Making the Grade

According to a recent working paper from the National Bureau of Economic Research, students who committed to shorter-term, task-oriented goals rather than the long-term grade for a course performed better. In other words, students who focused more on getting homework done or preparing for an exam got higher grades than those who concentrated on the ambiguous goal of “getting an A in class.” The paper went on to say that having tangible goals was especially easy to implement in fully online classes because of the technology used to deliver course content.

Therefore, one of the keys to success in higher education is targeting the input rather than the output. With that in mind, one of the best resources for help when writing or researching a paper or creating a project for class is Amberton’s Learning Resource Center (LRC). Our library contains a wealth of knowledge and assistance to help students increase their performance in class.

On campus students are encouraged to come by the library and ask for reference help. We can help you find the best print books, ebooks and database articles. We also have formatting/citation guidelines to help you create quality papers and projects. Students needing a little extra edge can find the help they need via the library’s EBSCO Learning Express database. This database includes tutorials that can help students with writing, research, computers and software, math skills, job interviews, and much more.

The LRC is equally useful to our distance learning students. In addition to accessing our databases, students taking online courses can contact the library to schedule a Google Hangout. The Hangout allows the librarian staff to provide you with one-on-one instruction on our various databases and how to use them to your best advantage to find the kind of credible information you need for assignments.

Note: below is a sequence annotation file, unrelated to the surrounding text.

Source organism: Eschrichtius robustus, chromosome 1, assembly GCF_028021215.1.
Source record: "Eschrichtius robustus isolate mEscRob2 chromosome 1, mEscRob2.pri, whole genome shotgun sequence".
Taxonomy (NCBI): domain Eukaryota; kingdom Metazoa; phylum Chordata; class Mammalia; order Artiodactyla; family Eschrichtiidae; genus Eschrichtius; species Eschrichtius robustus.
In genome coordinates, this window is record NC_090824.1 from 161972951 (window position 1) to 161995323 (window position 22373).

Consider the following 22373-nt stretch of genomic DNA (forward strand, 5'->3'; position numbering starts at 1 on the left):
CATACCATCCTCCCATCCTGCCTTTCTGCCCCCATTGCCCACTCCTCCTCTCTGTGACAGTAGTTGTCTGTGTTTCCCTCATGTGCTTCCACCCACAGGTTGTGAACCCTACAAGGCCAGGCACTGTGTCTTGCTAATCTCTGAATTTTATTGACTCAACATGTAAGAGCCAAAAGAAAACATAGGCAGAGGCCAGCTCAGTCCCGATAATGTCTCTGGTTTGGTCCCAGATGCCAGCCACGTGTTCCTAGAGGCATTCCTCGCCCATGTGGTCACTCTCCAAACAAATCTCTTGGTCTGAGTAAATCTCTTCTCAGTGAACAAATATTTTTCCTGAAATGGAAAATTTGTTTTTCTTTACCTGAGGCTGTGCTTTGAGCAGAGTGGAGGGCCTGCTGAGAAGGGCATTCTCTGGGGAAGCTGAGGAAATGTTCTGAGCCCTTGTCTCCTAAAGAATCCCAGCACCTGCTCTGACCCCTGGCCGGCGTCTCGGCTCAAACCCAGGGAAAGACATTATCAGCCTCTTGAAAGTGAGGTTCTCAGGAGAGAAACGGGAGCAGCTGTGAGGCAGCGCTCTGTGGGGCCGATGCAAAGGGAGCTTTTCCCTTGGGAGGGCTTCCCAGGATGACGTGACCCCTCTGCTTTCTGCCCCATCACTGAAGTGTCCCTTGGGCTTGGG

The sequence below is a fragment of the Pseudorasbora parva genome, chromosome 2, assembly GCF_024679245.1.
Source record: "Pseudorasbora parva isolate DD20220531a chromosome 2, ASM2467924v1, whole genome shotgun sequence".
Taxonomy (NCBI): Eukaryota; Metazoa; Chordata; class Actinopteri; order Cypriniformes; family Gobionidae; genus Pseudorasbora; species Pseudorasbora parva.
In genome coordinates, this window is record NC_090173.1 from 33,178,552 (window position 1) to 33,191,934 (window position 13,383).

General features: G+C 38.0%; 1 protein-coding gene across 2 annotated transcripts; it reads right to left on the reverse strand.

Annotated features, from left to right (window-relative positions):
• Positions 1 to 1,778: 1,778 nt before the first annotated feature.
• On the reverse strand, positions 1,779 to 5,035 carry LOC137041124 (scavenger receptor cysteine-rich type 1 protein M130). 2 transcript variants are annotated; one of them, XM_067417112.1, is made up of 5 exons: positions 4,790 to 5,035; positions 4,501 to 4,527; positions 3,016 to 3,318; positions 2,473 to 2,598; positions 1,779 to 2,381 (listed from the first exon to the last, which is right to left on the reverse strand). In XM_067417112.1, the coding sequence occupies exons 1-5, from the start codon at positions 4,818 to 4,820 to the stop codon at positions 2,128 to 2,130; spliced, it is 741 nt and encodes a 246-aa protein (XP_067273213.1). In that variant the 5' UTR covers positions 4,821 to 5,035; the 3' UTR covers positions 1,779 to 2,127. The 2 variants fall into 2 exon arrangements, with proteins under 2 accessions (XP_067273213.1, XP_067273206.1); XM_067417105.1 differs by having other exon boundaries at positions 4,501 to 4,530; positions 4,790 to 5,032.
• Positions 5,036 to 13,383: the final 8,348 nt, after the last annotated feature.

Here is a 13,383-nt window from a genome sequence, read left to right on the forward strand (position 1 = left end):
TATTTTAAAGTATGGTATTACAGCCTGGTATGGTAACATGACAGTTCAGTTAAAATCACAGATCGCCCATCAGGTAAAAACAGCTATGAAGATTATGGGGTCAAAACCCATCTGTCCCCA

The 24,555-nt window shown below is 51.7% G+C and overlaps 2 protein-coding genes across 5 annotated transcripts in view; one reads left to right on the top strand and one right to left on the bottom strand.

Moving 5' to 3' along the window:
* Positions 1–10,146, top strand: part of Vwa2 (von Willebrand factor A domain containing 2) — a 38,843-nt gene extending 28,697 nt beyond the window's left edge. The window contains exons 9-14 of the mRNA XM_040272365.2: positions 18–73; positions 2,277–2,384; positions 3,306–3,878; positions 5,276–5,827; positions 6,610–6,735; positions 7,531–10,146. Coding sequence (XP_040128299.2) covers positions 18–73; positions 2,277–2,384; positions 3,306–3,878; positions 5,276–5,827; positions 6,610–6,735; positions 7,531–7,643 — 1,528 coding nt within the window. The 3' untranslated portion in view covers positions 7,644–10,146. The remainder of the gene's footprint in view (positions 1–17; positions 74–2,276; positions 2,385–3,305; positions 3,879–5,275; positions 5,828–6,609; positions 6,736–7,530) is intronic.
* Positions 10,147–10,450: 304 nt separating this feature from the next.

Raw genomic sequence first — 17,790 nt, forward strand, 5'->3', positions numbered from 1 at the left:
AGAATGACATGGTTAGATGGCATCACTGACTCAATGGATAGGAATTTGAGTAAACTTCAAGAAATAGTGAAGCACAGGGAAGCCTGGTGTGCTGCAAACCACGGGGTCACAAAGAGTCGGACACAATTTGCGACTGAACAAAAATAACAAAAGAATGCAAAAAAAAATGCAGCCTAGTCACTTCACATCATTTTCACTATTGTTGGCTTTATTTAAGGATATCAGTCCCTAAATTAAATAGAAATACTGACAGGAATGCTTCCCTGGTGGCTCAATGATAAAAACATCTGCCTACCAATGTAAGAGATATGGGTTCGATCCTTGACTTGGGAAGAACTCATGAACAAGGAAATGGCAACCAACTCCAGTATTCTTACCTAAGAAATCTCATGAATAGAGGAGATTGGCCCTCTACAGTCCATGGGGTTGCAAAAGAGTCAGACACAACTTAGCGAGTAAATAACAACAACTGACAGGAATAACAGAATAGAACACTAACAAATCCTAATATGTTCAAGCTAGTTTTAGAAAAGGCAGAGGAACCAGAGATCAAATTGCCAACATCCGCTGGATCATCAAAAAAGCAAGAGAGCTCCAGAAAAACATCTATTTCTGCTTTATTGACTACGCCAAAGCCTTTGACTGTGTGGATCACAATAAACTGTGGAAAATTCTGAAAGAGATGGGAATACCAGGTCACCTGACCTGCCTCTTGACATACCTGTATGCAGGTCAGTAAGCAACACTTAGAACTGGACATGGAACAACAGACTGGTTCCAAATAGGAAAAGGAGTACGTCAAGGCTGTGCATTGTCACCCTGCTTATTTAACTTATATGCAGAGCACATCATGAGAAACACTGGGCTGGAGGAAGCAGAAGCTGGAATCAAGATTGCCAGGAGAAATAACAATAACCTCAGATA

Writing and research encompasses a great deal of university-level work, so leveraging all of your available assets will work to your advantage. Don’t ignore the resources that are available to you. Let us help you. Also, remember some of these helpful tips from writingrock.org:

  1. Always start as soon as possible. Make sure you allow for enough time to find the right topic and resources.
  2. Read the most important materials first.
  3. Organize your materials and your notes carefully.
  4. Get to know the specific rules concerning the academic citation style you have to use.
  5. Pay attention to the logical flow and structure of your paper. Don’t forget a proper introduction and conclusion since these are the things the readers will most likely remember the most.


Feel free to call us (972-279-6511, ext. 137), email (Library@amberton.edu), come by, or chat with us online. We’re here for you.

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